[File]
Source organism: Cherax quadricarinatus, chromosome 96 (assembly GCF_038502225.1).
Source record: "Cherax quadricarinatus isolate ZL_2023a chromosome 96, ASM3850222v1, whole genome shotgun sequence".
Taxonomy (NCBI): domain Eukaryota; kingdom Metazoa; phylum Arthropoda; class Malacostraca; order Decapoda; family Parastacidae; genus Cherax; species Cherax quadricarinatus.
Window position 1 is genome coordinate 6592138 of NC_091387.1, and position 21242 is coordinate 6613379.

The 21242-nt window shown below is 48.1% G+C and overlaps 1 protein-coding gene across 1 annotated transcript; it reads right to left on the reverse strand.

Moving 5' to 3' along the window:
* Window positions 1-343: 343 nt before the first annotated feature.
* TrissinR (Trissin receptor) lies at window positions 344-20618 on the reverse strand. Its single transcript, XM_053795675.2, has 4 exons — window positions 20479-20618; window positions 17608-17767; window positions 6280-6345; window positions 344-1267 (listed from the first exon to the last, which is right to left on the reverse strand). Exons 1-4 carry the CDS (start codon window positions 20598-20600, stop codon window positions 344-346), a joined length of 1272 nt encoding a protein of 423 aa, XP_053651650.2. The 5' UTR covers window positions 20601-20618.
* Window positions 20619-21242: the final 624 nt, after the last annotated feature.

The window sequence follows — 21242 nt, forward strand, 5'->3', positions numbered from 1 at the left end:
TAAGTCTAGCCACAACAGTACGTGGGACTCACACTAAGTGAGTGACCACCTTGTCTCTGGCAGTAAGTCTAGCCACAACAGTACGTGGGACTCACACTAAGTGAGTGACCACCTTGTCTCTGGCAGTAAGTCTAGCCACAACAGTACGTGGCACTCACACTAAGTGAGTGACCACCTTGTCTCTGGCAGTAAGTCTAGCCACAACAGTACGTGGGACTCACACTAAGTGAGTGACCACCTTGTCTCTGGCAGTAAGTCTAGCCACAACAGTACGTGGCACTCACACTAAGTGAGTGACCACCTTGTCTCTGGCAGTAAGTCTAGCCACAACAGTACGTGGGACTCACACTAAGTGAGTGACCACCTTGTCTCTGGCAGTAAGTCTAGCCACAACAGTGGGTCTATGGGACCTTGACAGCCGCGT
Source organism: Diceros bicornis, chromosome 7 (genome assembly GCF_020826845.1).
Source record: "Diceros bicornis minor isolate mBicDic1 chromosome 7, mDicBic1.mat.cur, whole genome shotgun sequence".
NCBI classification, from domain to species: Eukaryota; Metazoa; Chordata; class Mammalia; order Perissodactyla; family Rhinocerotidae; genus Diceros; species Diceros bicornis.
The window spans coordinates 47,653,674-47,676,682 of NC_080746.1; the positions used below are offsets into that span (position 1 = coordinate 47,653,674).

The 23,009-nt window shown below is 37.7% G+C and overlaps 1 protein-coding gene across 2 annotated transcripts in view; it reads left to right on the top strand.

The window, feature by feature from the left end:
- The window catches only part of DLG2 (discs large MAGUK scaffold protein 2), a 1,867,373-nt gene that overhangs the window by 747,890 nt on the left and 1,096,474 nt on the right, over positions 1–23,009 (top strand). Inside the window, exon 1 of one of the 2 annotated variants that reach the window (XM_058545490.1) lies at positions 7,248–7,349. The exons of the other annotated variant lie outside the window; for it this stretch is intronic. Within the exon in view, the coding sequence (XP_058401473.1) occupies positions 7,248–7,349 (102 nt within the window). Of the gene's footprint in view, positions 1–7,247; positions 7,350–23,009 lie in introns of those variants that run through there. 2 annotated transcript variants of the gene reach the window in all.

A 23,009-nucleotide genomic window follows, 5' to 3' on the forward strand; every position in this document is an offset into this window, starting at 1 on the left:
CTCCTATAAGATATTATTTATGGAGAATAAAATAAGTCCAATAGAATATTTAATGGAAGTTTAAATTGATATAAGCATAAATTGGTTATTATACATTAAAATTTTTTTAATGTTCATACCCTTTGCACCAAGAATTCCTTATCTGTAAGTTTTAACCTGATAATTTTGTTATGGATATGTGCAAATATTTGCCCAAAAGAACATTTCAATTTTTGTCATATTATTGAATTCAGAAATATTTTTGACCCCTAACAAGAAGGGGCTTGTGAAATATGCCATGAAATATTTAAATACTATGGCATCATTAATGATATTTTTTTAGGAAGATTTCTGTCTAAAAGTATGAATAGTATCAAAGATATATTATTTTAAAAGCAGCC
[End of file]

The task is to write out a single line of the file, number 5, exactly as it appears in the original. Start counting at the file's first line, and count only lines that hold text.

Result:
The 21242-nt window shown below is 48.1% G+C and overlaps 1 protein-coding gene across 1 annotated transcript; it reads right to left on the reverse strand.